2021

Performance Share Issuance

On January 25, 2021, we issued 219,838 shares of common stock as “Performance Shares” (pursuant to Section 4(a)(2) of the Securities Act) to certain creditors of Matthew Willer, a former officer and director of Assure Holdings Corp. Mr. Willer was entitled to the Performance Shares under a performance grant agreement (granted to Mr. Willer at the time we were operating as a private company); however, under the terms of a settlement and mutual release agreement with Mr. Willer (announced on March 4, 2019), his right to the Performance Shares were withheld to pay liabilities to Assure and under certain third-party contracts and tax liabilities.

Rule 701 Compensatory Grants

On January 29, 2021, Assure’s Board of Directors approved annual stock option grants to officers, directors and employees under the Assure’s Amended Stock Option Plan (non-U.S. residents) and Equity Incentive Plan (U.S. residents)(see, “Executive Compensation — Compensation Plans”). A aggregate of 1,625,000 stock options were granted to acquire shares of common stock of Assure at $1.06 (Cdn$1.36) per share, vesting 20% on the grant date and one-sixth every six months until fully vested. The stock options expire on January 27, 2026. The stock options were granted to officers, directors and employees pursuant to exemptions from registration under Rule 701 of the Securities Act.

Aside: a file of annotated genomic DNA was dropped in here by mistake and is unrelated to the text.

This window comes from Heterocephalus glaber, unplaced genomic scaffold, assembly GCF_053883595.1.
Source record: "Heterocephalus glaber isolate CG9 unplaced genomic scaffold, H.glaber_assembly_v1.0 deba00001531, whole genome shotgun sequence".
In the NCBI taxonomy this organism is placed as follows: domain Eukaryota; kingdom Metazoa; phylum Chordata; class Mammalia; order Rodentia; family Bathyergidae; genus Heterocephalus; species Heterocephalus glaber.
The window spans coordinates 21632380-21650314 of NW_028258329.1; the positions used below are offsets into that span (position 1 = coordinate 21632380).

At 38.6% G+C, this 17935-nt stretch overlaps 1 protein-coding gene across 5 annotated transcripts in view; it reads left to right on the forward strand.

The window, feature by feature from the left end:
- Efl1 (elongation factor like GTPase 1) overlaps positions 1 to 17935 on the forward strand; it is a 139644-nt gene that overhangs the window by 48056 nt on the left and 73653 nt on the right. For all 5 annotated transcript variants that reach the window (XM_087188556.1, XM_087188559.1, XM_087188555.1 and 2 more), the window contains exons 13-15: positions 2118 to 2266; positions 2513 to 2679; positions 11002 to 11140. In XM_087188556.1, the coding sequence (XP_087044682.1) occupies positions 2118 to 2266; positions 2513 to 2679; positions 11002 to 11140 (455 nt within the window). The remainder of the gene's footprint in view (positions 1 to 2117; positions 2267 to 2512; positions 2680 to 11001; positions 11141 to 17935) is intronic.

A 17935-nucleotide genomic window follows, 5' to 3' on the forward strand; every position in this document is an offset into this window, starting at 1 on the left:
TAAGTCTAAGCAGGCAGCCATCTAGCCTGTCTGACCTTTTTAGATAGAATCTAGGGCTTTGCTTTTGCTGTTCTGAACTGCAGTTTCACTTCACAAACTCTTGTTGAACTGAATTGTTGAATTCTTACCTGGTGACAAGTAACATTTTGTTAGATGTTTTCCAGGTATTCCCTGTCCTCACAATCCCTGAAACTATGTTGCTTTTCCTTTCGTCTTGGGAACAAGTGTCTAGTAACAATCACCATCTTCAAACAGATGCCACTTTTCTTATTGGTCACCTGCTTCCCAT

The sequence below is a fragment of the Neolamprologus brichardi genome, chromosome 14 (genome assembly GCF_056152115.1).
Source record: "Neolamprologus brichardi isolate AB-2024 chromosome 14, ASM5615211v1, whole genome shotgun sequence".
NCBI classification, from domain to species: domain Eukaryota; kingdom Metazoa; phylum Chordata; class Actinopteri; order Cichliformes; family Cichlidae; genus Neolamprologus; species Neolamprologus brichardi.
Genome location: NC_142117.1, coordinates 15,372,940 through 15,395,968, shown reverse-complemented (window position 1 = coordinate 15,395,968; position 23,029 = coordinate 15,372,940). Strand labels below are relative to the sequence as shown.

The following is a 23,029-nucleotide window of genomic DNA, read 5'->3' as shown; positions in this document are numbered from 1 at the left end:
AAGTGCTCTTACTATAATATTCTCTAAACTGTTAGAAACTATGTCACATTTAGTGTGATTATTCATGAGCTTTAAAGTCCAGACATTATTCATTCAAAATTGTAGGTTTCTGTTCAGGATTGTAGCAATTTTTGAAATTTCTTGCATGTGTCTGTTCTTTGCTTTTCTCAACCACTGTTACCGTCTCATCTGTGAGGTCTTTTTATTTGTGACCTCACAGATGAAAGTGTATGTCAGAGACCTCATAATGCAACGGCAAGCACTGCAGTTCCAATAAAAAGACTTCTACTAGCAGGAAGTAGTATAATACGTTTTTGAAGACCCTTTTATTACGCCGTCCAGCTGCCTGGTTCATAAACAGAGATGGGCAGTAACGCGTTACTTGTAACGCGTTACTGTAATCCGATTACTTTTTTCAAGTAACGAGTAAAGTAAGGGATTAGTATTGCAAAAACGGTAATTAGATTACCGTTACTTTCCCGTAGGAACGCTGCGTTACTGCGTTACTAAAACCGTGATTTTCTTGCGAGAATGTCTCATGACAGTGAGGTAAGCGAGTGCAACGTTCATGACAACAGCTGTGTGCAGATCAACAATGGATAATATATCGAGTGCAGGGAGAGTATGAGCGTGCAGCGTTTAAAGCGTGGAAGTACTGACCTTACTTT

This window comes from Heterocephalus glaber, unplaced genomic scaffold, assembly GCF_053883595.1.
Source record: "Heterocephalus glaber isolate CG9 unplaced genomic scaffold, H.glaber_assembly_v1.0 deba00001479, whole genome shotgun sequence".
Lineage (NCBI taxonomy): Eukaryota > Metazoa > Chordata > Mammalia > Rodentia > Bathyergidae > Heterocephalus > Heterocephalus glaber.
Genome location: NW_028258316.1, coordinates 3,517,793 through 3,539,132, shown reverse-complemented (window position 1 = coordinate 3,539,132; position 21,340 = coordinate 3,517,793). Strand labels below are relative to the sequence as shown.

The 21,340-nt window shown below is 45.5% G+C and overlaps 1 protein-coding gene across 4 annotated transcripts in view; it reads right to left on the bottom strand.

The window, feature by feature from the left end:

EQUITY COMPENSATION PLAN INFORMATION

Stock Option Plan

On December 10, 2020, our shareholders approved amendments to our stock option plan, which amended the plan previously approved on November 20, 2019 (the “Amended Stock Option Plan”). As of March 26, 2021, an aggregate of 5,679,878 shares of common stock (10% of the issued and outstanding shares of common stock) were available for issuance under the Amended Stock Option Plan. Of this amount, stock options in respect of 5,348,000 common shares have been issued. As of March 26, 2021, there remained stock options in respect of 331,878 common shares which are available for future option grants under the Amended Stock Option Plan.

The following is a description  of the material  terms of the Amended  Stock Option  Plan:

1.Purpose  of  the Amended  Option  Plan.    The purpose  of  the Amended  Stock Option  Plan  is to encourage  share ownership  by directors,  senior officers and employees, together  with consultants (collectively, the “Service Providers” and each, a “Service Provider”), who are primarily responsible for the management and growth of the Company.  Service Providers are eligible for awards of stock options under the Amended Stock Option Plan.